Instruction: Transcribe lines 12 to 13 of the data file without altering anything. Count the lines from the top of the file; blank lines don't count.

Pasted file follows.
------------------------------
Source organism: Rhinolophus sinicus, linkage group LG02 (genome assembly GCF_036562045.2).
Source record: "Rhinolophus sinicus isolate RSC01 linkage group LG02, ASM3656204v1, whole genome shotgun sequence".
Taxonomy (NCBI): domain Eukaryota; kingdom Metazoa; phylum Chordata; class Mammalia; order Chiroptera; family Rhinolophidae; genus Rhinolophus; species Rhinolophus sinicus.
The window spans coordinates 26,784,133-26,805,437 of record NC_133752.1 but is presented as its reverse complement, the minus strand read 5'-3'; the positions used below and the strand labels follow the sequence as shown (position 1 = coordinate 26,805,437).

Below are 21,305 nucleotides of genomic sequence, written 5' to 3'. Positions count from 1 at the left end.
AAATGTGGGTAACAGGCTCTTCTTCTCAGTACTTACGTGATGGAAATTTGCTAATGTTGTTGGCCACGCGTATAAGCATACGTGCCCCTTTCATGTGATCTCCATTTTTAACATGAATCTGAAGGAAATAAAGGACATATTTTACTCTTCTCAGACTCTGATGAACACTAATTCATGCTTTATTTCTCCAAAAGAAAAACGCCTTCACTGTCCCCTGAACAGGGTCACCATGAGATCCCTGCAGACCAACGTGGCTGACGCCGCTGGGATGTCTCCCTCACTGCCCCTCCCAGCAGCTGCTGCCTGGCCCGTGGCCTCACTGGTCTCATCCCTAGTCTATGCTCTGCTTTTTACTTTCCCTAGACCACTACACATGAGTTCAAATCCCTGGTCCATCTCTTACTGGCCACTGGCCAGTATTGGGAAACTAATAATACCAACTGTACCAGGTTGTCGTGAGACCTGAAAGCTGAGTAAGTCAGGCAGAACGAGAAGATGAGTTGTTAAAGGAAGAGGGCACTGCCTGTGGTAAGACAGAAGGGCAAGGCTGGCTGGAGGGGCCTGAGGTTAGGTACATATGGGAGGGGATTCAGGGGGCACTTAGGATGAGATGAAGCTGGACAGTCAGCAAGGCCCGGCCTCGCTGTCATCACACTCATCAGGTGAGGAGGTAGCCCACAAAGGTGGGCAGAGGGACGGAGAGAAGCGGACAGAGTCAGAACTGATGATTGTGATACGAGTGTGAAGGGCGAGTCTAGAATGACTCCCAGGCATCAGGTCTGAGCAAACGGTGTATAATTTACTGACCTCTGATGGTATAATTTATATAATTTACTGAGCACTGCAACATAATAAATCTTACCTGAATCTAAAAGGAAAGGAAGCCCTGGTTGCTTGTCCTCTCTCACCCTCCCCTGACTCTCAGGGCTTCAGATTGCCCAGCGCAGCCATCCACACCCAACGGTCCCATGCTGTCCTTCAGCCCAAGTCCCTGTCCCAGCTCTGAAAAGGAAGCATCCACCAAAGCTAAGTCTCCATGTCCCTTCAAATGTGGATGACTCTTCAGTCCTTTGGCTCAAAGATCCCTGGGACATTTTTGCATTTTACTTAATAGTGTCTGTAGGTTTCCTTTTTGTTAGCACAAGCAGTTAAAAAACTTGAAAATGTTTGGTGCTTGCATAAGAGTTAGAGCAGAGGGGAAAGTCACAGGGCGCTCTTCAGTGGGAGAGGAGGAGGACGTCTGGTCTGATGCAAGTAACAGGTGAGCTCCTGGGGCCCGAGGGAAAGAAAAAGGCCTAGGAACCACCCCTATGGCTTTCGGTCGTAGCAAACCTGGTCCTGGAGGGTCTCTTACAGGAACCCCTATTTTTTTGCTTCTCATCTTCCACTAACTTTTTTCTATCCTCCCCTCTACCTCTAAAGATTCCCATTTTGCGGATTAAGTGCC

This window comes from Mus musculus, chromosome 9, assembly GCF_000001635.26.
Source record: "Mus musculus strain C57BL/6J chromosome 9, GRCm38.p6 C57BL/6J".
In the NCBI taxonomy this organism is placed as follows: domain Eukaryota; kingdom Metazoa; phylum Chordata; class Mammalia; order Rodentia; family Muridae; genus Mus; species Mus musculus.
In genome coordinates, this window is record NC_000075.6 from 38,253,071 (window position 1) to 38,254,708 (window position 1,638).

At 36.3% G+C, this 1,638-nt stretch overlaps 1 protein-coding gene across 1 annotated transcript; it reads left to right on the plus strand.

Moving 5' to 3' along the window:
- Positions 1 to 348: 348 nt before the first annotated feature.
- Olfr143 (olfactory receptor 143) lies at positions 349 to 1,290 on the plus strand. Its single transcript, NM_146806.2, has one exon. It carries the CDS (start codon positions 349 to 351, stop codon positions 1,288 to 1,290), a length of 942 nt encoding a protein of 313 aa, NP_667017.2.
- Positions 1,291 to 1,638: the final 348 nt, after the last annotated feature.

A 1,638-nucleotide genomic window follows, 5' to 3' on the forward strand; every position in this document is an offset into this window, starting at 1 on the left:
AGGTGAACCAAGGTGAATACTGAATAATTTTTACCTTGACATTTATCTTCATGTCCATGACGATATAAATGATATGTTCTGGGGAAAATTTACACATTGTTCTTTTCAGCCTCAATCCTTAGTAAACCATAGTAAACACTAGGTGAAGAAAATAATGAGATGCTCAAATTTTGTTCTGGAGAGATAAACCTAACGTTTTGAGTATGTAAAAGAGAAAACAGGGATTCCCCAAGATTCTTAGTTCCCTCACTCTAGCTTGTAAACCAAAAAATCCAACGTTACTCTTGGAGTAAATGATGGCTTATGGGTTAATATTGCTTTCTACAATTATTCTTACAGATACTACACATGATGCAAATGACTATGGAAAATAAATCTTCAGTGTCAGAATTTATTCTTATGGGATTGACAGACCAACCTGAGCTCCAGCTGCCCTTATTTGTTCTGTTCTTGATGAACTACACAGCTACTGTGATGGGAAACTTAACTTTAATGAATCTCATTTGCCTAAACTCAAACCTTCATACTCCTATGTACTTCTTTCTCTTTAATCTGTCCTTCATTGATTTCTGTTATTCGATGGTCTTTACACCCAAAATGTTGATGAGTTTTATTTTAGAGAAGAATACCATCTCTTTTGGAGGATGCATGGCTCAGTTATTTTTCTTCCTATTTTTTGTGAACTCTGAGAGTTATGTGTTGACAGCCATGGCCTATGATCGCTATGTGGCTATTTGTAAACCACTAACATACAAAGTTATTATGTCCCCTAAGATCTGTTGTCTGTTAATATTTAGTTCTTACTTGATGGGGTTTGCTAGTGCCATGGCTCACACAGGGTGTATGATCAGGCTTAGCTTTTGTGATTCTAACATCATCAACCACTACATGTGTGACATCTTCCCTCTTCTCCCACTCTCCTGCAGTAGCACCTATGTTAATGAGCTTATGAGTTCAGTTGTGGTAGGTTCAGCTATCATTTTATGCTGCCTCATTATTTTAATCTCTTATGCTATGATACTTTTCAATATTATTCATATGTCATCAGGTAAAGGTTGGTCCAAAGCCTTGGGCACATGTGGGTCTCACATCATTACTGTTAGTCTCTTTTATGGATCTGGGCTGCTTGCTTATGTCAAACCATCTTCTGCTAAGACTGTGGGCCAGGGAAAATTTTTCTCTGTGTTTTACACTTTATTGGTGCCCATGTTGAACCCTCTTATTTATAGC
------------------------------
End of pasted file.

Moving 5' to 3' along the window:
- Positions 1 to 348: 348 nt before the first annotated feature.